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IMCI Chart Booklet (2008 edition) Integrated Management of Childhood Illness World Health Organization WHO United Nations International Children's Emergency Fund UNICEF

IMCI Chart Booklet (2008 edition) Integrated Management of Childhood Illness World Health Organization WHO United Nations International Children's Emergency Fund UNICEF

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Published by Julio Iñigo López
IMCI Chart Booklet (2008 edition) Integrated Management of Childhood Illness World Health Organization WHO United Nations International Children's Emergency Fund UNICEF


The IMCI training materials and chart booklet were originally developed in 1995, and are now being used in more than 100 countries around the world. Over the past decade, new evidence has emerged which has been synthesized and published as "technical updates" in 2006.

This revised version of the chart booklet includes new sections on the management of illness in the first week of a child's life. In addition, the young infant module for IMCI training has been revised accordingly and can be shared on request.

Because there is great demand for including assessment and care of HIV-exposed and HIV-infected children, the chart booklet has been revised separately for high-HIV settings (link at bottom of page). This chart booklet is for use in places where there is not a high prevalence of HIV.

This chart booklet is a job-aid to be used by health workers mostly at first-level health facilities.

IMCI Chart Booklet (2008 edition) Integrated Management of Childhood Illness World Health Organization WHO United Nations International Children's Emergency Fund UNICEF


The IMCI training materials and chart booklet were originally developed in 1995, and are now being used in more than 100 countries around the world. Over the past decade, new evidence has emerged which has been synthesized and published as "technical updates" in 2006.

This revised version of the chart booklet includes new sections on the management of illness in the first week of a child's life. In addition, the young infant module for IMCI training has been revised accordingly and can be shared on request.

Because there is great demand for including assessment and care of HIV-exposed and HIV-infected children, the chart booklet has been revised separately for high-HIV settings (link at bottom of page). This chart booklet is for use in places where there is not a high prevalence of HIV.

This chart booklet is a job-aid to be used by health workers mostly at first-level health facilities.

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Published by: Julio Iñigo López on Dec 02, 2008
Copyright:Public Domain

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05/09/2014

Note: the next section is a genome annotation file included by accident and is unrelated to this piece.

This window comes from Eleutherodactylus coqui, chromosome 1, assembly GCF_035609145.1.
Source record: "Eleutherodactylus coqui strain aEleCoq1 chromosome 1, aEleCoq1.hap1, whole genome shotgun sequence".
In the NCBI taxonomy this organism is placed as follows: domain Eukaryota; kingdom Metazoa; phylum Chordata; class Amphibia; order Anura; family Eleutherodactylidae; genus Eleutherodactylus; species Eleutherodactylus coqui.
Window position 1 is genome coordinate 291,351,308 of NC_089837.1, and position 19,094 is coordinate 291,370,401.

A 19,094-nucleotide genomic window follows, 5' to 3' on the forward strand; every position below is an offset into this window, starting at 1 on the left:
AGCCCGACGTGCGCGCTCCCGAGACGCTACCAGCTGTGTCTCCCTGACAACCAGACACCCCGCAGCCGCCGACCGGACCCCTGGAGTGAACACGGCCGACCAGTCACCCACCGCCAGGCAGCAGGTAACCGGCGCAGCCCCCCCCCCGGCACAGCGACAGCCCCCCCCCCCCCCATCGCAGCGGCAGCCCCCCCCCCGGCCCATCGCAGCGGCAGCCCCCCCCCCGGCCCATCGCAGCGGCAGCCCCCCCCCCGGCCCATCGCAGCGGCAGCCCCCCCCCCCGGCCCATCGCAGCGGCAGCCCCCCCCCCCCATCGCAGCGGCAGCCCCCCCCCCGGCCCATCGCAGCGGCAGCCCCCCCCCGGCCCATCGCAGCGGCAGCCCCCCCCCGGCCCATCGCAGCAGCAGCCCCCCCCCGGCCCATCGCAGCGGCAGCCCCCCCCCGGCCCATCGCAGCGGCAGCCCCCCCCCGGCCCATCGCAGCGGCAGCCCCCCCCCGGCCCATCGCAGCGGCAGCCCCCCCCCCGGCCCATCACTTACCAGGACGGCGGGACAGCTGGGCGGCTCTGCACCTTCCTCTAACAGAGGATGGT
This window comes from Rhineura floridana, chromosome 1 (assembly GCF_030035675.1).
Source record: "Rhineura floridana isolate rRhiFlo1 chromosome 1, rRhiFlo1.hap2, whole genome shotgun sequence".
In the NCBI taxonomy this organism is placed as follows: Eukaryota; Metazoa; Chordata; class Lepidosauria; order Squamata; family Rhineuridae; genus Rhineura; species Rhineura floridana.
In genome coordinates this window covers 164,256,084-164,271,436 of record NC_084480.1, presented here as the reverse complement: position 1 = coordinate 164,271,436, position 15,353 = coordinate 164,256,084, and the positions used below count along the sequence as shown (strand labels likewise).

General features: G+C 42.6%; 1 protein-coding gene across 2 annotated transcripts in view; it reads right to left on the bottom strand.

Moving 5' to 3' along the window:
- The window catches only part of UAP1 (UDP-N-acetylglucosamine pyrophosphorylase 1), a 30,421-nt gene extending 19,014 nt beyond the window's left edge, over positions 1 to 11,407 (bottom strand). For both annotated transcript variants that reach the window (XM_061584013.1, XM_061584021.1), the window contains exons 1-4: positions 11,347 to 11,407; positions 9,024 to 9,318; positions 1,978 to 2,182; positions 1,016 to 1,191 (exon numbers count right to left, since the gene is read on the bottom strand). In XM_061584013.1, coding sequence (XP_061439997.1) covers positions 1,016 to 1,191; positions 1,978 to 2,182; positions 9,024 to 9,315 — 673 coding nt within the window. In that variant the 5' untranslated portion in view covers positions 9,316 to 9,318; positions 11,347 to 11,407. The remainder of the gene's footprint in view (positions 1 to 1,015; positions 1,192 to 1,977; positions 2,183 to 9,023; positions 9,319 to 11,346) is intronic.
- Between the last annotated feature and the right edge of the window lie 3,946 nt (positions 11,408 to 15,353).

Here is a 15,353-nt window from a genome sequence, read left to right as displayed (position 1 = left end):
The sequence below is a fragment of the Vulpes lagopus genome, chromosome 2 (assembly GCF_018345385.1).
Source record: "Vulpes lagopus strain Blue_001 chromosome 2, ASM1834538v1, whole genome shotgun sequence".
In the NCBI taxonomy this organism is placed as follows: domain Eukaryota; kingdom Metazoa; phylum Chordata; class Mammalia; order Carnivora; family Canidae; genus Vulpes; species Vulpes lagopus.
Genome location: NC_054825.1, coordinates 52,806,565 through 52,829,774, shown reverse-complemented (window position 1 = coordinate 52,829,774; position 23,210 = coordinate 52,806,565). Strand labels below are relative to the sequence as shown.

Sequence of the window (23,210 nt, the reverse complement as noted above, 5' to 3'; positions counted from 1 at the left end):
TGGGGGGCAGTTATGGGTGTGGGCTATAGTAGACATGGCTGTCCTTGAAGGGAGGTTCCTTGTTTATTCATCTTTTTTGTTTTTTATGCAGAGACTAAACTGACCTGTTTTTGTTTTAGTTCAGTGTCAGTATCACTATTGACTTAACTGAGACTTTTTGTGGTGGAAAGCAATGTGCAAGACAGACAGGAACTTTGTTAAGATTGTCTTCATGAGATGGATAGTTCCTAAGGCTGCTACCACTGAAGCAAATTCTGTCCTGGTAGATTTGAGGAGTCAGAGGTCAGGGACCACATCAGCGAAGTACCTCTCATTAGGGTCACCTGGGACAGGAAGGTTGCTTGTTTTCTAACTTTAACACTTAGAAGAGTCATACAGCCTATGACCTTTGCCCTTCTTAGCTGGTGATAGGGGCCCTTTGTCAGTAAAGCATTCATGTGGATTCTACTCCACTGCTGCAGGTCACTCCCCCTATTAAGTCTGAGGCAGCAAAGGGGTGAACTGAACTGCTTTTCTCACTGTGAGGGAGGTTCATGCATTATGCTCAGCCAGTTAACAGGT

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3
Does the child have diarrhoea?
Classify DIARRHOEA
for DEHYDRATION and if blood in stool 
LOOK AND FEEL:
Look at the child’s general condition.Is the child:- Lethargic or unconscious?- Restless and irritable?
Look for sunken eyes.
Offer the child fluid. Is the child:- Not able to drink or drinking poorly?- Drinking eagerly, thirsty?
Pinch the skin of the abdomen.Does it go back:- Very slowly (longer than2 seconds)?- Slowly?
 
and if diarrhoea for 14 days or more
IF YES, ASK:
 
For how long?
 
Is there bloodin the stool?
T
wo of the following signs:
Lethargic or unconscious
Sunken eyes
Not able to drink or drinking poorly
Skin pinch goes back very slowly.
SEVEREDEHYDRATION
T
wo of the following signs:
Restless, irritable
Sunken eyes
Drinks eagerly, thirsty
Skin pinch goes back slowly
SOMEDEHYDRATION
 
 
If child has no other severe classification:- Give fluid for severe dehydration (Plan C)OR
If child also has another severe classification:- Refer URGENTLY to hospital with mother giving frequent sips of ORS on the way - Advise the mother to continue breastfeedin
 
If child is 2 years or older and there is cholera in your area,give antibiotic for cholera
Give fluid, zinc supplements and food for some dehydration(Plan B)
If child also has a severe classification:- Refer URGENTLY to hospital with mother giving frequent sips of ORS on the way  Advise the mother to continue breastfeeding 
 
Advise mother when to return immediately
Follow-up in 5 days if not improving.
 
Not enough signs to classify as someor severe dehydration
Give fluid, zinc supplements and food to treat diarrhoea at home(Plan A)
Advise mother when to return immediately
 
Follow-up in 5 days if not improving.
NODEHYDRATION
 
Dehydration present
SEVEREPERSISTENTDIARRHOEA
 
Treat dehydration before referral unless the child has another severe classification
 
Refer to hospital
No dehydration
PERSISTENTDIARRHOEA
Advise the mother on feeding a child who has PERSISTENTDIARRHOEA
Give multivitamins and minerals (including zinc) for 14 days
Follow up in 5 days
DYSENTERY
 
Blood in the stool
Give ciprofloxacin for 3 days
 
Follow-up in 2 days

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Paul Frymoyer added this note
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tnx. this chart is really helpful

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